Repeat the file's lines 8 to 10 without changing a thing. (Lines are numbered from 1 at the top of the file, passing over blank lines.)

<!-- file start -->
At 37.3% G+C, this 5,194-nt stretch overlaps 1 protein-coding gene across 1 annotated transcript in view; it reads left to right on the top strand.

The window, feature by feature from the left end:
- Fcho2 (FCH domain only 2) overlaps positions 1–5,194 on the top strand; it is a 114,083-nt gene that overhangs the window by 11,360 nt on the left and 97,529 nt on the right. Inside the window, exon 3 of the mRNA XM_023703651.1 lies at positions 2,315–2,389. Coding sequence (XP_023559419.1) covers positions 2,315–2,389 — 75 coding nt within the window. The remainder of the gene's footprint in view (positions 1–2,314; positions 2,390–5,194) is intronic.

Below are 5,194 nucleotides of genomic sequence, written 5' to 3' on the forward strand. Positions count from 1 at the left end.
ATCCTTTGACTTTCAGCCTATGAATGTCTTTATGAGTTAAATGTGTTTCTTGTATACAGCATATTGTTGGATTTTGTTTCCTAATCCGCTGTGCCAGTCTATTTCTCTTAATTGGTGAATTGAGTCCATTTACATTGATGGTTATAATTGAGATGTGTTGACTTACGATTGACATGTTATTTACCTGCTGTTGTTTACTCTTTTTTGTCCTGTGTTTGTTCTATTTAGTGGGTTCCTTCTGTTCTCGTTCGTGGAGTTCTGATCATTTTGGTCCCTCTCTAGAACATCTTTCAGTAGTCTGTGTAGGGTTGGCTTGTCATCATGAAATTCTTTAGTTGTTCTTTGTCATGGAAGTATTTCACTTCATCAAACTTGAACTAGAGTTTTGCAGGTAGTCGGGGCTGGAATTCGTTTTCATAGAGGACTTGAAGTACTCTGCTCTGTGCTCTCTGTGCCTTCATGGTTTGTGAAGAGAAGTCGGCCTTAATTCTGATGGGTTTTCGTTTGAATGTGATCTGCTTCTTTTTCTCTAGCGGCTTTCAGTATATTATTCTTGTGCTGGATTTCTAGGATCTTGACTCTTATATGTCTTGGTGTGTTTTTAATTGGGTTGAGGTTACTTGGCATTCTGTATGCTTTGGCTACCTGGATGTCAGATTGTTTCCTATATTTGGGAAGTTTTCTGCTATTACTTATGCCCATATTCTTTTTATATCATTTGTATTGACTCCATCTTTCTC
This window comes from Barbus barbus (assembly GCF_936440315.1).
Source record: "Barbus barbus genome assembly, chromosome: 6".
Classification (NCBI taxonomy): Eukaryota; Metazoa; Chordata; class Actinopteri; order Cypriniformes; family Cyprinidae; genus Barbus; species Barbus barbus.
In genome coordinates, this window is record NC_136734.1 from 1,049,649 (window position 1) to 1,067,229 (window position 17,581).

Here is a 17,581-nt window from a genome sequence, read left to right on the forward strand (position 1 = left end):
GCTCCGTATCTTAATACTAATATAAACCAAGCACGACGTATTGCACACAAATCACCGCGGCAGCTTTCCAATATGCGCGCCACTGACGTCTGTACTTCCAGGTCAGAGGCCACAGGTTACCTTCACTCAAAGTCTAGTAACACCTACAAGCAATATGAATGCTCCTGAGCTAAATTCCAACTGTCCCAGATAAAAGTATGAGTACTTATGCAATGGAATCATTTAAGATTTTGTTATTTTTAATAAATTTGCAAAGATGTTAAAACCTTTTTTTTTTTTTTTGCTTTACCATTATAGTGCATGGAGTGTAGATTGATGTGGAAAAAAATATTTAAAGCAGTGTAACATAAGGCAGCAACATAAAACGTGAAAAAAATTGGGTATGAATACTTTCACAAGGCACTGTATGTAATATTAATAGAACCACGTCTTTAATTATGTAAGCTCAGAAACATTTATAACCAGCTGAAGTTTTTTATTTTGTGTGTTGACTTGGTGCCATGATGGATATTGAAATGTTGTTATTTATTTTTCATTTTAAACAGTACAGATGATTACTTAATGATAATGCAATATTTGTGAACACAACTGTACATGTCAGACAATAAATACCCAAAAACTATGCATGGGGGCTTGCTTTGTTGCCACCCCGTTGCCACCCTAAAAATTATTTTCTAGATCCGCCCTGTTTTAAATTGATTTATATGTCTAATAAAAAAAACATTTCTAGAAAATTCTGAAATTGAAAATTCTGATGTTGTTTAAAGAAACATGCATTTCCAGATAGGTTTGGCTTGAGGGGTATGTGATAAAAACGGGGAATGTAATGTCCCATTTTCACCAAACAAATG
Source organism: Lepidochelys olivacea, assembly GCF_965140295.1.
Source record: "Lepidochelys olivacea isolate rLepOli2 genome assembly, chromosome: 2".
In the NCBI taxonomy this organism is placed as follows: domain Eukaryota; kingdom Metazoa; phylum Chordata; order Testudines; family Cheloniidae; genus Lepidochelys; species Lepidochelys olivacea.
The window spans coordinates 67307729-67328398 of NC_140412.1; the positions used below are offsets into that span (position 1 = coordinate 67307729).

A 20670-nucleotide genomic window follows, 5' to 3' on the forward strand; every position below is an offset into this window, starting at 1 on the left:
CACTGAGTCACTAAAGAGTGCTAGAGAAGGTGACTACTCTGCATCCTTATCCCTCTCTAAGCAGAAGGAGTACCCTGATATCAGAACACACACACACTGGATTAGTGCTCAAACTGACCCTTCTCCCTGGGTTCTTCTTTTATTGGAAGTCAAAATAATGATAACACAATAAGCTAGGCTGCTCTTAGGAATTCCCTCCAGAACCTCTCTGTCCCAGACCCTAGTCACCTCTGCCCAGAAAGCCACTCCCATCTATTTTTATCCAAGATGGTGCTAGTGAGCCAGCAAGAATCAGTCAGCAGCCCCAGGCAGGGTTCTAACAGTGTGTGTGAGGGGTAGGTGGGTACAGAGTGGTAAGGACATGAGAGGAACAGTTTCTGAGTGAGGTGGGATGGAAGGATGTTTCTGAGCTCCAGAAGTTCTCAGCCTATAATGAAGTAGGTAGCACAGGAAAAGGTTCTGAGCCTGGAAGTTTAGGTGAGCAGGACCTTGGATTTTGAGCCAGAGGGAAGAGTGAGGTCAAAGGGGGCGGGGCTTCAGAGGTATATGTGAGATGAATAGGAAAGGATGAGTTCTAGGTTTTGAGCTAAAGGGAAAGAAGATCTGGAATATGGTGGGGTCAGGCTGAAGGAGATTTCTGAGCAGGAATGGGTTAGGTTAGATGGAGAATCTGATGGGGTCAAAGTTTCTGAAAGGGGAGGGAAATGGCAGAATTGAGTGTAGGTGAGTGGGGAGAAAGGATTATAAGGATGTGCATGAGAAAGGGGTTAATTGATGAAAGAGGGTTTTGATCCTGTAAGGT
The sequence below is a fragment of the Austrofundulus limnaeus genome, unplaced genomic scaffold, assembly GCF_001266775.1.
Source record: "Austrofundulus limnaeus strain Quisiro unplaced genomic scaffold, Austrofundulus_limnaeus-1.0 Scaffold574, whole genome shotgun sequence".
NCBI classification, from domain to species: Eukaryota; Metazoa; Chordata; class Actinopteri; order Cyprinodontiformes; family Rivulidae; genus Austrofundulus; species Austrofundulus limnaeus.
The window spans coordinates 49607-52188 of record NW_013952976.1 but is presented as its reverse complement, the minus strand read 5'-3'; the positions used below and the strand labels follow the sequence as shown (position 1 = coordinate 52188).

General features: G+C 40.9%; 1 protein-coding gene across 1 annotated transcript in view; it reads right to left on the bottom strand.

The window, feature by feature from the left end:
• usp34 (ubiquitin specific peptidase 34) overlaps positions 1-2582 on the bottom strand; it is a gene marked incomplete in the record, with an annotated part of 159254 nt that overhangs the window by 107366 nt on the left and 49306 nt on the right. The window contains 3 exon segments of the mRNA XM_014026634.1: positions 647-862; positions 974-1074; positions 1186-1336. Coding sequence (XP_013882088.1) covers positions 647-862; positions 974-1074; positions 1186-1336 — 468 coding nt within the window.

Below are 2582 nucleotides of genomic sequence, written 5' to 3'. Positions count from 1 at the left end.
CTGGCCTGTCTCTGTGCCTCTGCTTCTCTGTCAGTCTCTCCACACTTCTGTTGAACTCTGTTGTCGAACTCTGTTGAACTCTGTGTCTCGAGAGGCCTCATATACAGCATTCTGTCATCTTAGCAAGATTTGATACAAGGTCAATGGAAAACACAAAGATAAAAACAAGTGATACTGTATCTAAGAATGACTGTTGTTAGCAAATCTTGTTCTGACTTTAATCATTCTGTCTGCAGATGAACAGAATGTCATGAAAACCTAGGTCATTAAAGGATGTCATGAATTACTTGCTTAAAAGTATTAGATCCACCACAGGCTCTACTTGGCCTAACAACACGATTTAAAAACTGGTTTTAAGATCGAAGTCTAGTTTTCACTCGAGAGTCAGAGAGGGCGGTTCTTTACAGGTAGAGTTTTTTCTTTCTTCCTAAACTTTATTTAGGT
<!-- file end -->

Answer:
Classification (NCBI taxonomy): Eukaryota; Metazoa; Chordata; class Actinopteri; order Cypriniformes; family Cyprinidae; genus Barbus; species Barbus barbus.
In genome coordinates, this window is record NC_136734.1 from 1,049,649 (window position 1) to 1,067,229 (window position 17,581).

Here is a 17,581-nt window from a genome sequence, read left to right on the forward strand (position 1 = left end):